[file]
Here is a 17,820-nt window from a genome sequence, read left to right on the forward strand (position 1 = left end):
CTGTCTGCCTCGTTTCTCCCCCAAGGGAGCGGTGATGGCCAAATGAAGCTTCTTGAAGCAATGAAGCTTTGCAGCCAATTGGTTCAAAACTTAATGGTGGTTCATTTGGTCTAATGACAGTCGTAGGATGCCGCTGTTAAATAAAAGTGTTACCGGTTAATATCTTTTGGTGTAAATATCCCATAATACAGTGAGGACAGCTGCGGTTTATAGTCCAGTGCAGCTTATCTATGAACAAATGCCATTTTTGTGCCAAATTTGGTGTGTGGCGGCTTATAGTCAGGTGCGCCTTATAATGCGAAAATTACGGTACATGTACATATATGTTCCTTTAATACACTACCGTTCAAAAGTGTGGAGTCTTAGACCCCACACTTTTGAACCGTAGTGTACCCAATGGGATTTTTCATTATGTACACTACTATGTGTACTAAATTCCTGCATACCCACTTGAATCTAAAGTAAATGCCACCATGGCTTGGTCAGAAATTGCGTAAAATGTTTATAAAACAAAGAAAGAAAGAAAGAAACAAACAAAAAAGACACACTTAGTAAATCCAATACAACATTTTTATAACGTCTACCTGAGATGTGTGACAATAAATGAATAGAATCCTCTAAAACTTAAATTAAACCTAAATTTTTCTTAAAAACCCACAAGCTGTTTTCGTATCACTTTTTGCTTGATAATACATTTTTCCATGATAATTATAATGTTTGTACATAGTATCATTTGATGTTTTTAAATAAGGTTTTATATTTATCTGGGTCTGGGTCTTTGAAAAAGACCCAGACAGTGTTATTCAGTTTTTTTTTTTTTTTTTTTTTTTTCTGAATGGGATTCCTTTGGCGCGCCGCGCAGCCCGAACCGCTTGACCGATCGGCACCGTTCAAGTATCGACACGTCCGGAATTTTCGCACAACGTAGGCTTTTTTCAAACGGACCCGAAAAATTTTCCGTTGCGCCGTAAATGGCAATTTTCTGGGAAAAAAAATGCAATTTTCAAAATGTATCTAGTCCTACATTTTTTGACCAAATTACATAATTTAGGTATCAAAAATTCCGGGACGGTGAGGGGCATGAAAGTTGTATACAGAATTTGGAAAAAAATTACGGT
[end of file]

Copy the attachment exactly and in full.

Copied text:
Here is a 17,820-nt window from a genome sequence, read left to right on the forward strand (position 1 = left end):
CTGTCTGCCTCGTTTCTCCCCCAAGGGAGCGGTGATGGCCAAATGAAGCTTCTTGAAGCAATGAAGCTTTGCAGCCAATTGGTTCAAAACTTAATGGTGGTTCATTTGGTCTAATGACAGTCGTAGGATGCCGCTGTTAAATAAAAGTGTTACCGGTTAATATCTTTTGGTGTAAATATCCCATAATACAGTGAGGACAGCTGCGGTTTATAGTCCAGTGCAGCTTATCTATGAACAAATGCCATTTTTGTGCCAAATTTGGTGTGTGGCGGCTTATAGTCAGGTGCGCCTTATAATGCGAAAATTACGGTACATGTACATATATGTTCCTTTAATACACTACCGTTCAAAAGTGTGGAGTCTTAGACCCCACACTTTTGAACCGTAGTGTACCCAATGGGATTTTTCATTATGTACACTACTATGTGTACTAAATTCCTGCATACCCACTTGAATCTAAAGTAAATGCCACCATGGCTTGGTCAGAAATTGCGTAAAATGTTTATAAAACAAAGAAAGAAAGAAAGAAACAAACAAAAAAGACACACTTAGTAAATCCAATACAACATTTTTATAACGTCTACCTGAGATGTGTGACAATAAATGAATAGAATCCTCTAAAACTTAAATTAAACCTAAATTTTTCTTAAAAACCCACAAGCTGTTTTCGTATCACTTTTTGCTTGATAATACATTTTTCCATGATAATTATAATGTTTGTACATAGTATCATTTGATGTTTTTAAATAAGGTTTTATATTTATCTGGGTCTGGGTCTTTGAAAAAGACCCAGACAGTGTTATTCAGTTTTTTTTTTTTTTTTTTTTTTTTCTGAATGGGATTCCTTTGGCGCGCCGCGCAGCCCGAACCGCTTGACCGATCGGCACCGTTCAAGTATCGACACGTCCGGAATTTTCGCACAACGTAGGCTTTTTTCAAACGGACCCGAAAAATTTTCCGTTGCGCCGTAAATGGCAATTTTCTGGGAAAAAAAATGCAATTTTCAAAATGTATCTAGTCCTACATTTTTTGACCAAATTACATAATTTAGGTATCAAAAATTCCGGGACGGTGAGGGGCATGAAAGTTGTATACAGAATTTGGAAAAAAATTACGGT